“Women represent about 25 percent of the HIV epidemic, with African-American women being disproportionately affected,” explained Catrina Coleman, a health educator and one of the people leading outreach efforts about PrEP for CrescentCare in New Orleans. “This is the only HIV prevention that is completely in control of the woman. If I could stand outside handing out information about PrEP all day I would.”
Her main marketing tool is word of mouth. She has visited beauty salons to talk to stylists about it in the hopes they will spread the word to their clients.
The reaction from the women has been a combination of shock and dismay.
“They tell me, “Why weren’t we informed? Why wasn’t this communicated to us before?” she described.
Yet another barrier to HIV prevention is the primary care doctor who is uninformed about PrEP and what it can do, according to Dr. Stacy Greene, the associate medical director and infectious disease specialist with St. Thomas Community Health Clinic.
Patients who might benefit from PrEP are not likely seeing infectious disease specialists, he explained.
“Primary care providers are the first point of contact with this patient population, but they aren’t having these conversations. There is so much fear surrounding HIV, people are afraid to go to the doctor and ask about PrEP,” Greene said. “They need to start breaking down these doubts.”
He estimates that about 33 percent of primary care providers are not knowledgeable about PrEP. There are also providers who know about the medication but aren’t comfortable prescribing it because they feel like it is out of their scope of practice to prescribe it, he added.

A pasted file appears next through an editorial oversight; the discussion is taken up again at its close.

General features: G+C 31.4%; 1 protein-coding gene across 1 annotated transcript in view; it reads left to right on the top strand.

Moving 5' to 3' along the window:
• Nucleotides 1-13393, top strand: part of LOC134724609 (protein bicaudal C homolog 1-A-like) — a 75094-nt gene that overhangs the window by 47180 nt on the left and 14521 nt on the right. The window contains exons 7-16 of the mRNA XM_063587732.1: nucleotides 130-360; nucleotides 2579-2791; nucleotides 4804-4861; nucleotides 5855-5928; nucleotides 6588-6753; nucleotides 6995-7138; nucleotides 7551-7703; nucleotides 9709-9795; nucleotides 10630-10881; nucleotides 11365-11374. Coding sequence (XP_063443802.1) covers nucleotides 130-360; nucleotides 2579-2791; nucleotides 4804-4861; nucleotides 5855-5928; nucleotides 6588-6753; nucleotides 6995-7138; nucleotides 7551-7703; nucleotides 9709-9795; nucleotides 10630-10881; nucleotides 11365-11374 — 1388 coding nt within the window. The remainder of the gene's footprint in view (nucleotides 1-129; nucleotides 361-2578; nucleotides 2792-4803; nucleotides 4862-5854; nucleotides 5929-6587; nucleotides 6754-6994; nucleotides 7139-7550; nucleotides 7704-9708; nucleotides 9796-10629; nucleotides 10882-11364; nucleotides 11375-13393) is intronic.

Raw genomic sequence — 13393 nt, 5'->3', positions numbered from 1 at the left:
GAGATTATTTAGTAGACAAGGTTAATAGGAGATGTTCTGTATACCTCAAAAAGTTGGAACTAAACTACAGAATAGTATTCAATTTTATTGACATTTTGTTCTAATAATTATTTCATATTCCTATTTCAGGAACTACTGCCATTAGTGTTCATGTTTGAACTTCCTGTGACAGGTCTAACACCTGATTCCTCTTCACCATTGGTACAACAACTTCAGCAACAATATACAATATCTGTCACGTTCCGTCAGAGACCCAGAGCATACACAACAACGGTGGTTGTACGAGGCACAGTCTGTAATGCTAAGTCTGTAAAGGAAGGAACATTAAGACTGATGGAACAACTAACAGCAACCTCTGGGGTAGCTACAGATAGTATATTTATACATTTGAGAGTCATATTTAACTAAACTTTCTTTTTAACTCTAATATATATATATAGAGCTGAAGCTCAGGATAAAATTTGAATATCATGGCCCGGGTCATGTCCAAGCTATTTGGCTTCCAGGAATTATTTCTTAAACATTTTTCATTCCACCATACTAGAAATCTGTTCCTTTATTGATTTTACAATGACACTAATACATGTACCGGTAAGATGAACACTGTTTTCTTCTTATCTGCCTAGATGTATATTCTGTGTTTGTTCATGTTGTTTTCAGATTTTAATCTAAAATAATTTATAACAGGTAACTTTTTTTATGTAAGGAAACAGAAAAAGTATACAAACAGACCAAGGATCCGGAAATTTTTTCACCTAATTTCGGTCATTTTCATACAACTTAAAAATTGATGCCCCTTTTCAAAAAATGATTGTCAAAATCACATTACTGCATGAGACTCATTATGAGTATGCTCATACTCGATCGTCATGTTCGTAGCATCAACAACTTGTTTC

The clinic held a PrEP symposium in New Orleans in March for primary care providers across the state to discuss the HIV epidemic and prevention efforts geared to primary care providers.
“If more family physicians and other primary care providers feel comfortable prescribing PrEP, this strategy for reducing HIV pervasiveness may reach more people who are vulnerable to infection,” Greene said.
For another patient who is prescribed PrEP through CrescentCare, the pill has meant consistent access to healthcare, because patients have to be screened for STI’s four times a year to be on PrEP. The 29-year-old woman chose not to be identified for this article because she has not spoken to her family about her work in the sex industry over the past four and a half years.
“Sex isn’t this thing where I have to worry about hurting myself,” she said. “I think I have a much healthier capacity for being sexually active. I still use condoms, I have sexual health conversations, I am still careful and guarding my health. This is something where I feel I have a safety net.”